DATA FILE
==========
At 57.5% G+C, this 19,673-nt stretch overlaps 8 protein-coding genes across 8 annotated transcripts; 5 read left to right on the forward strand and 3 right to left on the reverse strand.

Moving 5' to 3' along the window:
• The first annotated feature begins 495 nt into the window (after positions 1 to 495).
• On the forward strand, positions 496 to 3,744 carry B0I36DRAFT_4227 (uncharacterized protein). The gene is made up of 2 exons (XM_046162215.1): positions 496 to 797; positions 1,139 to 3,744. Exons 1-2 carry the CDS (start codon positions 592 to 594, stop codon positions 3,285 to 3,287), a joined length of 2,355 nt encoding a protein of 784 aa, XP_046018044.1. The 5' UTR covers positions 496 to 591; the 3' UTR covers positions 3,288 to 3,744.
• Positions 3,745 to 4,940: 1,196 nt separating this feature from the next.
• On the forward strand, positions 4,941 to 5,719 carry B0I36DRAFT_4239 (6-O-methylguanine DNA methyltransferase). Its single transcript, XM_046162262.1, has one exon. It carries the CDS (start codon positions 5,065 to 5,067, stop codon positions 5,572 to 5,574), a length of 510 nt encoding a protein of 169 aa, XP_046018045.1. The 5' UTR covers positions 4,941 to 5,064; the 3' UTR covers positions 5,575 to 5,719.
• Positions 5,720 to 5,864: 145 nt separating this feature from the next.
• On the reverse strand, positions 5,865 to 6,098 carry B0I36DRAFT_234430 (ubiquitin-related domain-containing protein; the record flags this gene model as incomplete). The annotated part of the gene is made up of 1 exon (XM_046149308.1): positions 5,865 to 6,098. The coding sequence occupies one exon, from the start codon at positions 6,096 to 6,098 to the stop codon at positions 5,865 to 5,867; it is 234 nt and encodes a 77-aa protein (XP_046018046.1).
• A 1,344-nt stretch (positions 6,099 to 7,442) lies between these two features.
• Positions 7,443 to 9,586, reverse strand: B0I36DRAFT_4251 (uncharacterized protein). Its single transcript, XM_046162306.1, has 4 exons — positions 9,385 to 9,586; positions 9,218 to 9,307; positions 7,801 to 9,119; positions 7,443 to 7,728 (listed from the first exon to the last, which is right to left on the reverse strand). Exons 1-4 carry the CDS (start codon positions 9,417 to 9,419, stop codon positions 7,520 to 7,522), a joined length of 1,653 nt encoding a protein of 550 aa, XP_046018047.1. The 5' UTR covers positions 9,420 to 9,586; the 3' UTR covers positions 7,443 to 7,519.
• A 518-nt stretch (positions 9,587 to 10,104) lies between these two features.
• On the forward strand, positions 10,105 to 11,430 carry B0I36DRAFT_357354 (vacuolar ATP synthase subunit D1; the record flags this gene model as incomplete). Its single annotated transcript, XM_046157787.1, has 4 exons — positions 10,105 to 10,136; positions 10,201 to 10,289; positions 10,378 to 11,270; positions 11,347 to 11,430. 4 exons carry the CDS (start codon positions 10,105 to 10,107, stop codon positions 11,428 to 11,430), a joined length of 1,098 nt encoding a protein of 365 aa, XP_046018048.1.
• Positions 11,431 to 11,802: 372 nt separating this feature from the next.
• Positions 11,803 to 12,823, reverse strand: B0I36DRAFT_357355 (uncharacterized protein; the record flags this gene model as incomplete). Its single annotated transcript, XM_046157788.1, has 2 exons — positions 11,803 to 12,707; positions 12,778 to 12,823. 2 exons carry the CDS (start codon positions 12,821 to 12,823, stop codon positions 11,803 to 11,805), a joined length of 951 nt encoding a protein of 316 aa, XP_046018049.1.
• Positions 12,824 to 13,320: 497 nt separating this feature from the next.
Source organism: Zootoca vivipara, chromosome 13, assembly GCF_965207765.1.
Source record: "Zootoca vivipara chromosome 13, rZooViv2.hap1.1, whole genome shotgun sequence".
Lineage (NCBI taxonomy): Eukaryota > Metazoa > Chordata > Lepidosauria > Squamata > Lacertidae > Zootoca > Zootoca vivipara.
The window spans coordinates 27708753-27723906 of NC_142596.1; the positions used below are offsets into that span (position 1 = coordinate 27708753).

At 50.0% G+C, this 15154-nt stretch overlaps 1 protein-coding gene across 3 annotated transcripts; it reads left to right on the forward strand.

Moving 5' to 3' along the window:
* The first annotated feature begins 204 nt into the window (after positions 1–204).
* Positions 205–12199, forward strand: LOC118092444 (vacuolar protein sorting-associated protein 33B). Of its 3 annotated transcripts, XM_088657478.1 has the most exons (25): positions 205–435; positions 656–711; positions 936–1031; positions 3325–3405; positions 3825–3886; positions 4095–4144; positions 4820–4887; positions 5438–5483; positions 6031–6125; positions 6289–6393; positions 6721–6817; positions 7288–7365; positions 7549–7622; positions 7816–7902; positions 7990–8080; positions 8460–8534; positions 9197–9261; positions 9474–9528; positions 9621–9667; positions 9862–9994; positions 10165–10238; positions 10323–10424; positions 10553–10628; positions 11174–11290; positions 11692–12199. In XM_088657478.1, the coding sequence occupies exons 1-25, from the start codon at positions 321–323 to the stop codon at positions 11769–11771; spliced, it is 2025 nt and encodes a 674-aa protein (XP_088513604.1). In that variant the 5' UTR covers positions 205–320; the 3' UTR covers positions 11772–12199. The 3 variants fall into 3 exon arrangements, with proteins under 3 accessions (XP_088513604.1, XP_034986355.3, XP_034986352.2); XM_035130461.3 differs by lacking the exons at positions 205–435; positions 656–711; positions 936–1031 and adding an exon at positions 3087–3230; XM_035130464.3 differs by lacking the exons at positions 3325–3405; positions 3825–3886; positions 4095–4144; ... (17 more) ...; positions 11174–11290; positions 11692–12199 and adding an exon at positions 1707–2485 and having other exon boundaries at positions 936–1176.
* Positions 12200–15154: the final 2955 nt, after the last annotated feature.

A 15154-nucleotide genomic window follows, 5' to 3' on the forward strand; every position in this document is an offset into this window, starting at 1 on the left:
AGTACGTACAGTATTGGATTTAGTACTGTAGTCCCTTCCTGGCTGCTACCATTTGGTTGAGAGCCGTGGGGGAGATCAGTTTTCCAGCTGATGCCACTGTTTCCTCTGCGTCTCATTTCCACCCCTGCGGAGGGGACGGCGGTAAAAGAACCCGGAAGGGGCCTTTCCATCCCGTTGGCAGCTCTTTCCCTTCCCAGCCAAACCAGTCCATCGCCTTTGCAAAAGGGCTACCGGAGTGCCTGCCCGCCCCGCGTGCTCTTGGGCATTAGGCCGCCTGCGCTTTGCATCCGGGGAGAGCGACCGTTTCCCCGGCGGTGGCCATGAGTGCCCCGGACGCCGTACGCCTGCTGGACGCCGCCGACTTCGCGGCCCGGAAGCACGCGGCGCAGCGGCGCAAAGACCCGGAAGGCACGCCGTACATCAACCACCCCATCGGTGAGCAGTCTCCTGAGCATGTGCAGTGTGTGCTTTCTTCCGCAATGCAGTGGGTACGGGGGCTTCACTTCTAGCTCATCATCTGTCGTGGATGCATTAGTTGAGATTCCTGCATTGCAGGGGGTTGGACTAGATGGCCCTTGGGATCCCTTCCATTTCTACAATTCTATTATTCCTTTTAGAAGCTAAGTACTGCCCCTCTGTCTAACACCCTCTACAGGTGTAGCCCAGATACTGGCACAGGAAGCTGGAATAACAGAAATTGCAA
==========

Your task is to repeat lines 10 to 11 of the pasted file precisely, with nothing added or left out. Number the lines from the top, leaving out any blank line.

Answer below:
• Positions 7,443 to 9,586, reverse strand: B0I36DRAFT_4251 (uncharacterized protein). Its single transcript, XM_046162306.1, has 4 exons — positions 9,385 to 9,586; positions 9,218 to 9,307; positions 7,801 to 9,119; positions 7,443 to 7,728 (listed from the first exon to the last, which is right to left on the reverse strand). Exons 1-4 carry the CDS (start codon positions 9,417 to 9,419, stop codon positions 7,520 to 7,522), a joined length of 1,653 nt encoding a protein of 550 aa, XP_046018047.1. The 5' UTR covers positions 9,420 to 9,586; the 3' UTR covers positions 7,443 to 7,519.
• A 518-nt stretch (positions 9,587 to 10,104) lies between these two features.